Reference Partnership for 21st Century Skills. (2009). 21st Century learning environments. Retrieved from http://www.p21.org/tools-and-resources/publications/600

Presenting my Prezi

Term 1, Week 9

I don’t know how many dead dull powerpoint presentations I’ve had to endure in my life but I’m sure I’m not alone. When I saw Prezi’s introduction video — it was love at first site (sorry the pun was intended).

Prezi has real razzamatazz; it allows you to create presentations that have dynamic rather than static pages. There is the ability to zoom in and out, tilt, angle, swirl and presentations can include video as well as graphics and text. I’ve known about Prezi for several months and finally had the time to sit down and learn how to use it.

The Dewey Decimal Classification system can be a bit dry to teach so I revamped our library’s introductory session with the following (please click on the hyperlink below):

Dewey: The man, the system

Prezi_screen_shot

A couple of hints I should pass on to you:

  1. DO NOT , I repeat, DON”T press the backspace button when creating your own Prezi. It causes you to jump out of the session. There is nothing to tell you this anywhere and I can only conclude that they are assuming you are on an Apple and have no backspace button to worry about.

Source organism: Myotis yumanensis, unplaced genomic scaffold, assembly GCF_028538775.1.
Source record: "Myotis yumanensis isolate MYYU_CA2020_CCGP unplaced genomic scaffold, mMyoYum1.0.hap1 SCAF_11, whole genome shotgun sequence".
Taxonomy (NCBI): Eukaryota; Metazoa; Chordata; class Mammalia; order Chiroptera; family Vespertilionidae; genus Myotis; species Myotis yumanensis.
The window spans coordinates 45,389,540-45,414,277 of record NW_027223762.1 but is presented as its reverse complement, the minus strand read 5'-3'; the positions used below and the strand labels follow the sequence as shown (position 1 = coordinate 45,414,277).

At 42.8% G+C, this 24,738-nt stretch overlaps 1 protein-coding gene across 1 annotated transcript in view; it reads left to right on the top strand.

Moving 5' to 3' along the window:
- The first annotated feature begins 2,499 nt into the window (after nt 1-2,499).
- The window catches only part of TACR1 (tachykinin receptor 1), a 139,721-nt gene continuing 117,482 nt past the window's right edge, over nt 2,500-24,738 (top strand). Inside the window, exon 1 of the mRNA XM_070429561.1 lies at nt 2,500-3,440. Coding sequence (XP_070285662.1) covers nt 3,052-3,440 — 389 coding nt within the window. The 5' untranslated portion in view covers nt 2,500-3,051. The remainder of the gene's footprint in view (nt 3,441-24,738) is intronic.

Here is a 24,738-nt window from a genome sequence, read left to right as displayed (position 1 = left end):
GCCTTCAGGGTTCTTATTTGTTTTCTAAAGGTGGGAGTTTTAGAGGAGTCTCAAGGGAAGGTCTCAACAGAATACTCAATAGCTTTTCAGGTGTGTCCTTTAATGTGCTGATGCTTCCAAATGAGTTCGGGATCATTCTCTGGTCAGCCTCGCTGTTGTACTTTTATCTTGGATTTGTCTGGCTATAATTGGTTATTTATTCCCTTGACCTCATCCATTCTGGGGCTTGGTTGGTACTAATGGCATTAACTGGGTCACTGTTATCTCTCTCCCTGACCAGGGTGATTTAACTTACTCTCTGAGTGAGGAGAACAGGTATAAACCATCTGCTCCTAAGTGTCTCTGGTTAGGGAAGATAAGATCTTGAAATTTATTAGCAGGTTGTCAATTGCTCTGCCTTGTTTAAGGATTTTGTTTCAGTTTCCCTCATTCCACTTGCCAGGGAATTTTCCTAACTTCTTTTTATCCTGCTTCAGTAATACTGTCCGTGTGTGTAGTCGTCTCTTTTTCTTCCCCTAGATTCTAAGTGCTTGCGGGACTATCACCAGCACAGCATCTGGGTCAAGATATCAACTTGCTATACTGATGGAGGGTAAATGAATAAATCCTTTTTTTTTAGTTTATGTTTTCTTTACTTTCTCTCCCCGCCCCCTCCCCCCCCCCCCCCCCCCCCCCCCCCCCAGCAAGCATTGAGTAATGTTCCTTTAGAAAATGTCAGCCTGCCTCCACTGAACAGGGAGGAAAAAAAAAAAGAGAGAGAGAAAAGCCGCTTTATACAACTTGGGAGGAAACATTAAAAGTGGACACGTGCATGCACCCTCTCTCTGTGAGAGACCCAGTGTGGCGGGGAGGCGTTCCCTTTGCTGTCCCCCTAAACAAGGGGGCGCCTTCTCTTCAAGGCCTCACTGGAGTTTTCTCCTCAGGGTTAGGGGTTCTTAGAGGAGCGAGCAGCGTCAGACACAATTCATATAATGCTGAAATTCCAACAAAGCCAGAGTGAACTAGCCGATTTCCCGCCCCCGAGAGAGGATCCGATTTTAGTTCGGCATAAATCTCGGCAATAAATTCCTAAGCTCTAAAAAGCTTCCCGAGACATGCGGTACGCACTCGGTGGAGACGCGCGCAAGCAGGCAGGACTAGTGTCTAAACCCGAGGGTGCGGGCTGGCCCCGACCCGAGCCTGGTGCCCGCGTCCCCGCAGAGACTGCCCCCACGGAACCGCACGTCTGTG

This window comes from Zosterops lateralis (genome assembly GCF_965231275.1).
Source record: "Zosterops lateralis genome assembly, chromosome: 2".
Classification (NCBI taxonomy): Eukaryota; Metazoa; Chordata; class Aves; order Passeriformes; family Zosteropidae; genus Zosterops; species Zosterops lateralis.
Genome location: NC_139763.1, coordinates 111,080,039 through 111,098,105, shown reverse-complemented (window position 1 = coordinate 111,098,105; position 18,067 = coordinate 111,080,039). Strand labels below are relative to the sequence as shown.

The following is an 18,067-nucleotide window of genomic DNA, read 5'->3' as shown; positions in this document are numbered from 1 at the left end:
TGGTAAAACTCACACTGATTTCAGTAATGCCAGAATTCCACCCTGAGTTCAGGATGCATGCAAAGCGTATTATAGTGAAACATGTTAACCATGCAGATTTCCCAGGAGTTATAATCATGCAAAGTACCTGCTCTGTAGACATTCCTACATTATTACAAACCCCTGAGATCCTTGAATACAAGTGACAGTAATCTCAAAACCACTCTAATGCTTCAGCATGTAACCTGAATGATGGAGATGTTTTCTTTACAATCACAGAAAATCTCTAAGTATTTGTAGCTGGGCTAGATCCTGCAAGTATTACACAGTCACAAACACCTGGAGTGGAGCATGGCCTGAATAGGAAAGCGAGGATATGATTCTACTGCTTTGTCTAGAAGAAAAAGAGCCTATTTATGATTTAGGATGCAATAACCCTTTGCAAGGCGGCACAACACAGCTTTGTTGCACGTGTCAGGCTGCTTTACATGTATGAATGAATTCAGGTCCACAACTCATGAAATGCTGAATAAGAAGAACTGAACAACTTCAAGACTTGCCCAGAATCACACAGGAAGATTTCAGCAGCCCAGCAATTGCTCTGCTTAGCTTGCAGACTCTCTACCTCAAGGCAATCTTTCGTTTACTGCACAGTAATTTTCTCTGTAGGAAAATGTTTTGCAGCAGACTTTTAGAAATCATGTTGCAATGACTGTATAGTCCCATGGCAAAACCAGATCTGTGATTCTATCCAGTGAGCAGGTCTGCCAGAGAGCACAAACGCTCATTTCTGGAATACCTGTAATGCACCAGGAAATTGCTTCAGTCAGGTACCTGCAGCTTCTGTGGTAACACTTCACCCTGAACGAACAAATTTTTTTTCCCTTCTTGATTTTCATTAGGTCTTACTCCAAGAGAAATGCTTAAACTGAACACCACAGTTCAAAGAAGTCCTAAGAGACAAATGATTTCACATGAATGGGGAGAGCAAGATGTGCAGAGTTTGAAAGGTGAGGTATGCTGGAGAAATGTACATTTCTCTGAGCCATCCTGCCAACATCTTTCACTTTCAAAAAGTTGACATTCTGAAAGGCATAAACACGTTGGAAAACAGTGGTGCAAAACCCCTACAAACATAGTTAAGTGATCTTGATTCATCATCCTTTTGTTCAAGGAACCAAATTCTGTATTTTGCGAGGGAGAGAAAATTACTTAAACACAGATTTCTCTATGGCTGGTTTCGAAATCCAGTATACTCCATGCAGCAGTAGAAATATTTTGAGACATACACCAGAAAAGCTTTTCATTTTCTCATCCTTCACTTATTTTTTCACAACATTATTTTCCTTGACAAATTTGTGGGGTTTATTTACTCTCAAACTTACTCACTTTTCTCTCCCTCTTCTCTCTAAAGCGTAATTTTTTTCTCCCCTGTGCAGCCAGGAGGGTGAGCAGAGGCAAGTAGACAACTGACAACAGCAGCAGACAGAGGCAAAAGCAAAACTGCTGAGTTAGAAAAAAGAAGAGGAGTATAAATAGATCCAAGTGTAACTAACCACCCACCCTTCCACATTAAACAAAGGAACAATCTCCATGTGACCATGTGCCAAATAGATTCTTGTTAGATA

2. In order to make the Prezi work, you need to click on the forward arrow for each segment similar to a PowerPoint presentation, although there is an autoplay option available.

I’ll be presenting my Prezi this week to my students along with some hands-on activities (so will some of the other TLs at school). I’ll let you know what the students think. I’d be glad of any constructive feedback from colleagues as well.

Web 2.0 Toys to Dazzle

I’m  between semesters of study and this is a perfect time to widen my repertoire of Web 2.0 gadgets.

Here are a couple I’ve been ‘playing’ with that seem worth further investigation and use.

Amaztype is a typographic book search. Enter in a keyword and Amazon.com will find and display books on that topic in the shape of your entered keyword. Hover your mouse over the books to view details of them. Click on one to be transported to its entry on Amazon.com. The application seems to keep stacking the books up without end so don’t wait for it to finish. I generated the Seuss photo below taking a print screen once the books filled all the gaps in the letters then opened  and cropped it in my Paint program. (click on the photo, it’ll give you a much clearer look).

I then took it to another great web application Block Poster to blow it up for the wall in our library (I did Seuss across four A4 sheets). The resolution is a bit low but When you stand back, it looks alright.

I haven’t used Block Poster on any high resolution pictures yet but am thinking about giving some photos of students working in the library a go. Photos to follow!

Pardon My Gap

Wow! Life sometimes pushes our best intentions over the edge and between work, study and family, I admit to having had to give up a lot of life’s pleasures just to regain some footing and that’s included writing here. But I’m really looking forward to being back on my blog and ready to continue writing about this curious voyage I’ve undertaken to become a TL, a darn good TL.